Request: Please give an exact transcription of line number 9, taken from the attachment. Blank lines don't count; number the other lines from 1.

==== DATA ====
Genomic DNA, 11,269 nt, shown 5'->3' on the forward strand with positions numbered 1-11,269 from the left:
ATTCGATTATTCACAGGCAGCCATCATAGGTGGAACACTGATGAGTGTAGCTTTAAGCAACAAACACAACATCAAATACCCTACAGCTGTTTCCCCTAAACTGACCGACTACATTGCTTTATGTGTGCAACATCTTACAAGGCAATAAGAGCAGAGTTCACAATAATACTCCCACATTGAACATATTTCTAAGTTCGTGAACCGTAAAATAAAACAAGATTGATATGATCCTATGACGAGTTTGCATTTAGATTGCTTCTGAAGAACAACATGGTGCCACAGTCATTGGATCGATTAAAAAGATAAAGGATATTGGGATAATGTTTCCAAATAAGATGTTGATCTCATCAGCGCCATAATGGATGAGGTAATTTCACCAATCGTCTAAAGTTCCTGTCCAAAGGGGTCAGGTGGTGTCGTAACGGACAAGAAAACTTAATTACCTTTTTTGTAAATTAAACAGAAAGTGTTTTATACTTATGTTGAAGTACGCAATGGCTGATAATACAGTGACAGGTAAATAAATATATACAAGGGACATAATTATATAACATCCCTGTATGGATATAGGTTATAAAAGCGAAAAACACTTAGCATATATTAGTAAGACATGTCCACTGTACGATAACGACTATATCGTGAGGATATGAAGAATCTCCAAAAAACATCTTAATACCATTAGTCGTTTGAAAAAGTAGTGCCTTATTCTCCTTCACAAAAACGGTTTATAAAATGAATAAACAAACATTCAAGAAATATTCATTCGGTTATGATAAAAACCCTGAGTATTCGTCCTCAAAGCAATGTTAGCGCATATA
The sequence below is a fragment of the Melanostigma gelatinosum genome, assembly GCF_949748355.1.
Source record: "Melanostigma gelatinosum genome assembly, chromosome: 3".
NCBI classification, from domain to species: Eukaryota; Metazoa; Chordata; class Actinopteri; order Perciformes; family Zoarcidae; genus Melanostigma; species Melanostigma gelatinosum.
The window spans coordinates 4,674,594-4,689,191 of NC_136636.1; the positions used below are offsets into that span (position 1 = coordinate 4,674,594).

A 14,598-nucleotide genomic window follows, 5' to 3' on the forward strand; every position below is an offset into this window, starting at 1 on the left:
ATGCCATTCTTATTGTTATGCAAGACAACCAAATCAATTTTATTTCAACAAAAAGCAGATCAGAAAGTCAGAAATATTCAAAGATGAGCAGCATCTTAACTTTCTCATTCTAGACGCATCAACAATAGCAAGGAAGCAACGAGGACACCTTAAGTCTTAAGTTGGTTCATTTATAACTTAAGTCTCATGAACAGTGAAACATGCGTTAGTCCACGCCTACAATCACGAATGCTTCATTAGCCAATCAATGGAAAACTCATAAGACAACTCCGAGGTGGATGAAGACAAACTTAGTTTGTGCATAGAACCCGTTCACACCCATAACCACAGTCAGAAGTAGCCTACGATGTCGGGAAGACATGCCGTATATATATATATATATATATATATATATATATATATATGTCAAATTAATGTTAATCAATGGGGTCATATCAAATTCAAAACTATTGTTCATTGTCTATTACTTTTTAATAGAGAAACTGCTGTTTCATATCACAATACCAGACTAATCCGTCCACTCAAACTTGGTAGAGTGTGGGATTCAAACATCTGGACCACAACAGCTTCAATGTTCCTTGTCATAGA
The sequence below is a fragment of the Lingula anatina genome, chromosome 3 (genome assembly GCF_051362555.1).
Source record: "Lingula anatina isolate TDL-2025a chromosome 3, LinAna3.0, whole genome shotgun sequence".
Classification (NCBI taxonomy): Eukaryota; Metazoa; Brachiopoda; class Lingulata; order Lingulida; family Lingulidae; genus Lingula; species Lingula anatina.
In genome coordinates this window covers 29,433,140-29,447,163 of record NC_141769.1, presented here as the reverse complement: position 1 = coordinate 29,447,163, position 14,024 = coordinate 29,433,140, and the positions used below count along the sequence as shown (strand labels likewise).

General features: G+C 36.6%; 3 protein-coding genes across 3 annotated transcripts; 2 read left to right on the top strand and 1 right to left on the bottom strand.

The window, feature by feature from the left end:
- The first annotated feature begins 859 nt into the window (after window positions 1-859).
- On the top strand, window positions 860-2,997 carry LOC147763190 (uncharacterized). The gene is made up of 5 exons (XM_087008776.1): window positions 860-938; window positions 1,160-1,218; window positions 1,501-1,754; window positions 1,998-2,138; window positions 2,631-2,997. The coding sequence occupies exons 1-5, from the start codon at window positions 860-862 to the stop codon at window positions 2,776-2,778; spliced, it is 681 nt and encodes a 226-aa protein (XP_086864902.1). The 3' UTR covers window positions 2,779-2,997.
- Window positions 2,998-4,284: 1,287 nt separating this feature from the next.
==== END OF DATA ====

The sequence below is a fragment of the Lingula anatina genome, chromosome 3 (genome assembly GCF_051362555.1).